As well as paintings and magazines, the exhibition has a fine selection of photos pinned to the wall as well as a large video screen showing a large slideshow selection of early modernist pioneers at work. the visitor can spend a happy 6 or 7 minutes just standing watching the procession of wonderful black and white photos from the 1910s, 20s, and 30s. Most memorable from the slideshow were shots of Piet Mondrian’s apartment-cum-studio and Wassily Kandinsky supervising students at the Bauhaus painting sets for a theatrical production.
But it also made me think all over again (like the Malevich exhibition, like the Bauhaus exhibition did) that whereas a lot of these super-famous paintings turn out to be quite small and quite amateurish, and a lot of the buildings were never built or are crumbling Art Deco ruins that you’d walk past without a second look, and all the magazines seem surprisingly small, plain and dusty – the photographs of the period still pack a tremendous punch and are maybe the best medium for conveying the unbridled energy and experimentalism of the 1920s and 1930s.
I especially liked three by Werner Mantz, who I’d never heard of before. ‘During the 1920s and ’30s Mantz photographed functionalist architecture such as houses, factories, bridge constructions and motorways. The pictures are extremely detailed with .. bold cropping and angles.’ Wonderful.
Photos like this made architecture far more exciting than it could possibly be in real life, and helped to encourage the notion that architecture could create new societies, new politics, new human nature. All of which turned out to be desperately wrong.
Part 2. The rest of the century
So far the show is a highly enjoyable refresher course in Modernist Art. You could leave now, pick up a book on the subject in the airy bookshop, and spend the rest of the day reminding yourself of the glories of European Modernist art.
But the real point of the show is the remaining rooms, which contain a bewildering smörgåsbord of styles and approaches and media and artists, old and young, male and female, from Europe, the Middle East, South America, from schools and movements I had never heard of, from the 60 plethoric years since the end of World War Two.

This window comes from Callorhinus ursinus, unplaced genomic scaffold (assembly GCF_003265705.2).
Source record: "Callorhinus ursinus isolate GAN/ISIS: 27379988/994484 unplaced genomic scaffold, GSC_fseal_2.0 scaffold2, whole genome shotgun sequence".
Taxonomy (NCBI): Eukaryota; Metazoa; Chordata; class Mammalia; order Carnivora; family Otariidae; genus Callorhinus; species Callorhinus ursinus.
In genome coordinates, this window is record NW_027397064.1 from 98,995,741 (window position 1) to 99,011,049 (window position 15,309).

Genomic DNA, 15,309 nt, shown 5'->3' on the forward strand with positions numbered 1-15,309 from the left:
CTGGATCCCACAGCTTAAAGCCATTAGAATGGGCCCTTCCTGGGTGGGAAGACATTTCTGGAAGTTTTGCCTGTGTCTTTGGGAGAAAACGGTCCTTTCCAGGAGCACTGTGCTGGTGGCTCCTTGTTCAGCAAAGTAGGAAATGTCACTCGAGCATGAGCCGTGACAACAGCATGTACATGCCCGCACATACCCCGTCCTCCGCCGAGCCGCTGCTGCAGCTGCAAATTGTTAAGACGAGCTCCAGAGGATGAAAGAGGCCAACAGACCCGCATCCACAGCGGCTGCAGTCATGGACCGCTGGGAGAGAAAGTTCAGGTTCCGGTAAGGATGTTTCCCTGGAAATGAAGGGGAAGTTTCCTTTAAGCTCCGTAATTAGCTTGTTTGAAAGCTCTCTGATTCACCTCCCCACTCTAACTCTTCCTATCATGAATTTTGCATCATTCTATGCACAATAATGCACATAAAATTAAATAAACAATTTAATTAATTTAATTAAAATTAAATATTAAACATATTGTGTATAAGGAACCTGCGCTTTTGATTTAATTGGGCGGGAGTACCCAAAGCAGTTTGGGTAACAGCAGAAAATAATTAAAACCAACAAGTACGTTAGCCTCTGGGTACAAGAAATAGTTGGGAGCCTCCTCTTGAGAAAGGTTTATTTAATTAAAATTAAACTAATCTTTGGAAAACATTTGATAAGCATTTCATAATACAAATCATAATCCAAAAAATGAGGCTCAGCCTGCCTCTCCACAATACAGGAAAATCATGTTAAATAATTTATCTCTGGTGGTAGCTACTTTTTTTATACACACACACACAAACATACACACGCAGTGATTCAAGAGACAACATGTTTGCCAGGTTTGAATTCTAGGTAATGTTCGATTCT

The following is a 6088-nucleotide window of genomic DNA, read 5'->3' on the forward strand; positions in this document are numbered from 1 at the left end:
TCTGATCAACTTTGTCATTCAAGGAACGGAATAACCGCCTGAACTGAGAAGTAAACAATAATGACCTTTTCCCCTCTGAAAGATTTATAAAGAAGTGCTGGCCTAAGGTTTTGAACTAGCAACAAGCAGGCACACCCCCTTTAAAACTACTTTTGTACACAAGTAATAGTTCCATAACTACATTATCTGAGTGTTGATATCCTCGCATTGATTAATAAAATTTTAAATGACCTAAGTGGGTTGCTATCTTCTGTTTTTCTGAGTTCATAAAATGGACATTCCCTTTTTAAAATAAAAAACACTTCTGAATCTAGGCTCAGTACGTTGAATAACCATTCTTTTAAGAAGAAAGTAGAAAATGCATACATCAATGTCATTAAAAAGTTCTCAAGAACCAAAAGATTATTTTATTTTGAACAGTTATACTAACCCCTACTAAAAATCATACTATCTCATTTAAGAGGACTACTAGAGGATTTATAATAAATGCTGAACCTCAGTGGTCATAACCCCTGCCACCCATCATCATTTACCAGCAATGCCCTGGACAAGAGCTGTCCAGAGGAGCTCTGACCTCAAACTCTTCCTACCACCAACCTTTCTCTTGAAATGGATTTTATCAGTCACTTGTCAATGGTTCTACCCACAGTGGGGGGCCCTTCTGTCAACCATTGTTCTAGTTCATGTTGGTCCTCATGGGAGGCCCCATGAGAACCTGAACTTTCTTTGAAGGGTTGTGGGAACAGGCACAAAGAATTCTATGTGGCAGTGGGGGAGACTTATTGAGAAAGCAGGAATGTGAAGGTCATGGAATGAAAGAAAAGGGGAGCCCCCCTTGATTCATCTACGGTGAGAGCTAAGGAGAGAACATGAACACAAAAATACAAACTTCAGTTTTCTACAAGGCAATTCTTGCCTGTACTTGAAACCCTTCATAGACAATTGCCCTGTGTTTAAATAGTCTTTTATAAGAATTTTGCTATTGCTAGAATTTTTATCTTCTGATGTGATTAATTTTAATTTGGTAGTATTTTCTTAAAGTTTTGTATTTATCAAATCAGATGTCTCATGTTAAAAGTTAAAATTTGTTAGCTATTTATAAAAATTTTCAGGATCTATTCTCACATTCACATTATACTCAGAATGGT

Quite overwhelmed and spoilt for choice, I could only give them each a fair crack of the whip and see what made an impact, what lingered. I’ve placed the following in chronological order:
- Swatch of Snap Fasteners by Běla Kolářová (1964) Very funny, very striking, very light and imaginative and visual.
- Third Syntagmatic by Jeffrey Steele (1965) – his career has been spent creating geometric images according to complex mathematical formulae. BBC slideshow of Jeffrey Steele paintings
- Poem by Saloua Raouda Choucair (1965) – Simple. Brilliant. Yes. A rounded geometry.
- Homage to the Square by Joseph Albers – Albers appears to have done quite a few homages to the square, the one exhibited here being in shades of orange.
- Roberto Burle Marx – never heard of him before, and why not, when he appears to have made wonderfully colourful paintings of abstract but sinuous and organic shapes, very life-full, very Brazilian.
- 10 x 10 by Carl André (1967) – slender square slate tiles laid out in a square and which we are allowed to walk on (unless we are wearing stilletos). Minimalism. Flat. Open. There. No secrets.
- Monument for Tatlin (1969) by Dan Flavin – a tribute to the famous ideal Russian avant-garde plan for a vast building-cum-radio transmitter for the new Soviet state, cast in Flavin’s trademark ‘minimalist’ fluorescent tubing. Though a properly trained art student might be able to argue this is subversive of something, from our perspective in 2015 it looks a lot like the real political threat of Tatlin’s building (broadcasting revolutionary propaganda to Europe) has been completely subsumed into the fluorescent department store and office lighting of consumer capitalism.
This striking image from the eminent Hungarian artist Dóra Maurer consists of seven iterations of her holding a large photo in front of her face, and in each iteration it has become populated by versions of the photo, increasing in number and density. So striking it is used for the poster of the entire exhibition, not Malevich’s square. Another reminder of the power of black and white photography.
- Dmitri Prigov – locked up in an insane asylum in 1986, Prigov was a post-War dissident Russian artist, represented here by images of books in the cold Russian snow, an image I can’t find on Google.
- Shrunk by Angela de la Cruz – experiments with breaking up the wooden frames which hold canvases in a rigid rectangle, preserving and sometimes painting the resultant wreckage of the traditional mechanism of Western art.